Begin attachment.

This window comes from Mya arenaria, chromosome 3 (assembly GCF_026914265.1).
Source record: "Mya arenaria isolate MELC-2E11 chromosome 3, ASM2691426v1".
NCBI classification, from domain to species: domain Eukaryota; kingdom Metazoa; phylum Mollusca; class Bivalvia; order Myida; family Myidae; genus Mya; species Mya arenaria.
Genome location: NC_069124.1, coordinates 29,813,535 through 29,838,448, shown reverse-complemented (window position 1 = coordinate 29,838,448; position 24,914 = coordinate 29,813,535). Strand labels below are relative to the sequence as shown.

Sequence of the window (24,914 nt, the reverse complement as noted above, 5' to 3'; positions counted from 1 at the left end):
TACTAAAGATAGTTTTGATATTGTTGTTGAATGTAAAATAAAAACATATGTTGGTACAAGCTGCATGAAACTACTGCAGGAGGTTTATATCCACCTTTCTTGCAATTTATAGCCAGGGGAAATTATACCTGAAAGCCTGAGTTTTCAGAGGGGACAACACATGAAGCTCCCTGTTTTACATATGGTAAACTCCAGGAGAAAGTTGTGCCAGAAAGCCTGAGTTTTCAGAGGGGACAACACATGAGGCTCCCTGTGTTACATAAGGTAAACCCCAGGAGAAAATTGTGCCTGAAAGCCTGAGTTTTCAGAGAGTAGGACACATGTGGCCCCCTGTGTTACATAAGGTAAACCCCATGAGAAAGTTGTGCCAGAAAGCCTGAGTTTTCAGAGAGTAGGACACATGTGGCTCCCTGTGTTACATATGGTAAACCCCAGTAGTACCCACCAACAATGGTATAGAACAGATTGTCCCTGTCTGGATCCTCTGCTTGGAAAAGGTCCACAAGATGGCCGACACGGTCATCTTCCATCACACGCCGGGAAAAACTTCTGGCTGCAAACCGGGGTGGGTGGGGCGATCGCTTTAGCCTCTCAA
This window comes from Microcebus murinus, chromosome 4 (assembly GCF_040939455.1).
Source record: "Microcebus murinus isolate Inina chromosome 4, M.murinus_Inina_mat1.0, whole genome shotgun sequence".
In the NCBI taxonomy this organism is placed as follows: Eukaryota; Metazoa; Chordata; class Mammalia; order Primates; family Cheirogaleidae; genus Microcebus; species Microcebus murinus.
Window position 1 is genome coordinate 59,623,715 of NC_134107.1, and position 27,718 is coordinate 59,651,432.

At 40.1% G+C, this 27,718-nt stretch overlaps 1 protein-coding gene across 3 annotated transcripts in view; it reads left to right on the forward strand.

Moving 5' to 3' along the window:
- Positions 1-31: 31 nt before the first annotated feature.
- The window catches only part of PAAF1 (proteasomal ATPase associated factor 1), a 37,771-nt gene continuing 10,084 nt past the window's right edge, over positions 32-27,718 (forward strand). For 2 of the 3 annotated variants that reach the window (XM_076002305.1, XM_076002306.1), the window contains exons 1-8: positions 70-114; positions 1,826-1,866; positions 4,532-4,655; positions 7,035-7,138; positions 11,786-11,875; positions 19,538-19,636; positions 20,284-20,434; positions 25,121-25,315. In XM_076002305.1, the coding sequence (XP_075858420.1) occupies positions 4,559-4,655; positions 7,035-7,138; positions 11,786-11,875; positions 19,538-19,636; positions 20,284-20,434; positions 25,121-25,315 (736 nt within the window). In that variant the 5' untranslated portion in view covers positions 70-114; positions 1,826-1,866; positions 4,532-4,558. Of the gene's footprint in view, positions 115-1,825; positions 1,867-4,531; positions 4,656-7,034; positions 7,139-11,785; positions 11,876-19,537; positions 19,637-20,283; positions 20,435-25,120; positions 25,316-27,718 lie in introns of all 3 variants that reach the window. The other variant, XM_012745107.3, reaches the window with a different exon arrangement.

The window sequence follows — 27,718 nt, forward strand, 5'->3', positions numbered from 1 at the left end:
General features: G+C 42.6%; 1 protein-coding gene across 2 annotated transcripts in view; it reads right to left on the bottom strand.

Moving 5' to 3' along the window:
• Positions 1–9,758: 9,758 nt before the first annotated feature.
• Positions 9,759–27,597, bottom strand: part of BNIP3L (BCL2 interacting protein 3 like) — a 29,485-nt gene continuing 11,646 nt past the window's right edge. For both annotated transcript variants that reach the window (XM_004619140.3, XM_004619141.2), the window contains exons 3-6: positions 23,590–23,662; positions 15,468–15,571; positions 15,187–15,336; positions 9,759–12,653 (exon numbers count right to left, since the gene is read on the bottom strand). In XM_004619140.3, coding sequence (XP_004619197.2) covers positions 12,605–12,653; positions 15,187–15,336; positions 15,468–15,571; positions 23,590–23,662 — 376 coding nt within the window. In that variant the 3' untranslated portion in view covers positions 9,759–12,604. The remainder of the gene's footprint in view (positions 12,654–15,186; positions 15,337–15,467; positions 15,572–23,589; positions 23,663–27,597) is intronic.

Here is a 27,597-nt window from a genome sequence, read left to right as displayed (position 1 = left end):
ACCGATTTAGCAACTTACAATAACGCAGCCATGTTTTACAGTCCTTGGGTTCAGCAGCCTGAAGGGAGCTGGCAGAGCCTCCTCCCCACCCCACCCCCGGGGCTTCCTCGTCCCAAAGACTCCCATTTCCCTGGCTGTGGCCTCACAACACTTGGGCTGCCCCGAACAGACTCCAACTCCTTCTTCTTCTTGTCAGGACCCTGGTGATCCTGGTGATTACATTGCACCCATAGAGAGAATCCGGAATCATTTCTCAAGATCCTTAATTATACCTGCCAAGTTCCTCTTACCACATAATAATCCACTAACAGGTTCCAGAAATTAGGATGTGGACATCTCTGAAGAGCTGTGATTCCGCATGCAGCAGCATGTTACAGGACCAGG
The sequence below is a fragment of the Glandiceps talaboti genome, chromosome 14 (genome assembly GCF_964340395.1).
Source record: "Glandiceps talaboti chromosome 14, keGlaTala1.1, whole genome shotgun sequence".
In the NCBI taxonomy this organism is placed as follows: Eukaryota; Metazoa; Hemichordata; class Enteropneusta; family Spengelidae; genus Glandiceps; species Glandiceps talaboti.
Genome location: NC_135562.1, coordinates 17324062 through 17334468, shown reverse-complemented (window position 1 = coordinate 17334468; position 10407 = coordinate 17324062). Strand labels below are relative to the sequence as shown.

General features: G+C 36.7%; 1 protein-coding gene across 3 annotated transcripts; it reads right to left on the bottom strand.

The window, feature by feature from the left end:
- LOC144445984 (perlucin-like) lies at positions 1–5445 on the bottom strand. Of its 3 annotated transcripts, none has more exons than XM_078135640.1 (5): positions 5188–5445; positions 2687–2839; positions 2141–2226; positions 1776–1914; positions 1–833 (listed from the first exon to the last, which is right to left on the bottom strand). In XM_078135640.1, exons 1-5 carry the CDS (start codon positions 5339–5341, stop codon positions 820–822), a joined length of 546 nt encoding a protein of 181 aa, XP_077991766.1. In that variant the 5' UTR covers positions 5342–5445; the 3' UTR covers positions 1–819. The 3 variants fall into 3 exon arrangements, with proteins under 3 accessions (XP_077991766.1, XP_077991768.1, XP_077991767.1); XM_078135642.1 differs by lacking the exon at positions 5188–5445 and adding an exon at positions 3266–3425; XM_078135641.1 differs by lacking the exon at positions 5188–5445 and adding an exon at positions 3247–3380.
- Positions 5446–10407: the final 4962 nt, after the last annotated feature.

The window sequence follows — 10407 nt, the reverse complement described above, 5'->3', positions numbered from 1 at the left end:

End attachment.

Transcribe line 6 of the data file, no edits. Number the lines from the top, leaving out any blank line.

TACTAAAGATAGTTTTGATATTGTTGTTGAATGTAAAATAAAAACATATGTTGGTACAAGCTGCATGAAACTACTGCAGGAGGTTTATATCCACCTTTCTTGCAATTTATAGCCAGGGGAAATTATACCTGAAAGCCTGAGTTTTCAGAGGGGACAACACATGAAGCTCCCTGTTTTACATATGGTAAACTCCAGGAGAAAGTTGTGCCAGAAAGCCTGAGTTTTCAGAGGGGACAACACATGAGGCTCCCTGTGTTACATAAGGTAAACCCCAGGAGAAAATTGTGCCTGAAAGCCTGAGTTTTCAGAGAGTAGGACACATGTGGCCCCCTGTGTTACATAAGGTAAACCCCATGAGAAAGTTGTGCCAGAAAGCCTGAGTTTTCAGAGAGTAGGACACATGTGGCTCCCTGTGTTACATATGGTAAACCCCAGTAGTACCCACCAACAATGGTATAGAACAGATTGTCCCTGTCTGGATCCTCTGCTTGGAAAAGGTCCACAAGATGGCCGACACGGTCATCTTCCATCACACGCCGGGAAAAACTTCTGGCTGCAAACCGGGGTGGGTGGGGCGATCGCTTTAGCCTCTCAA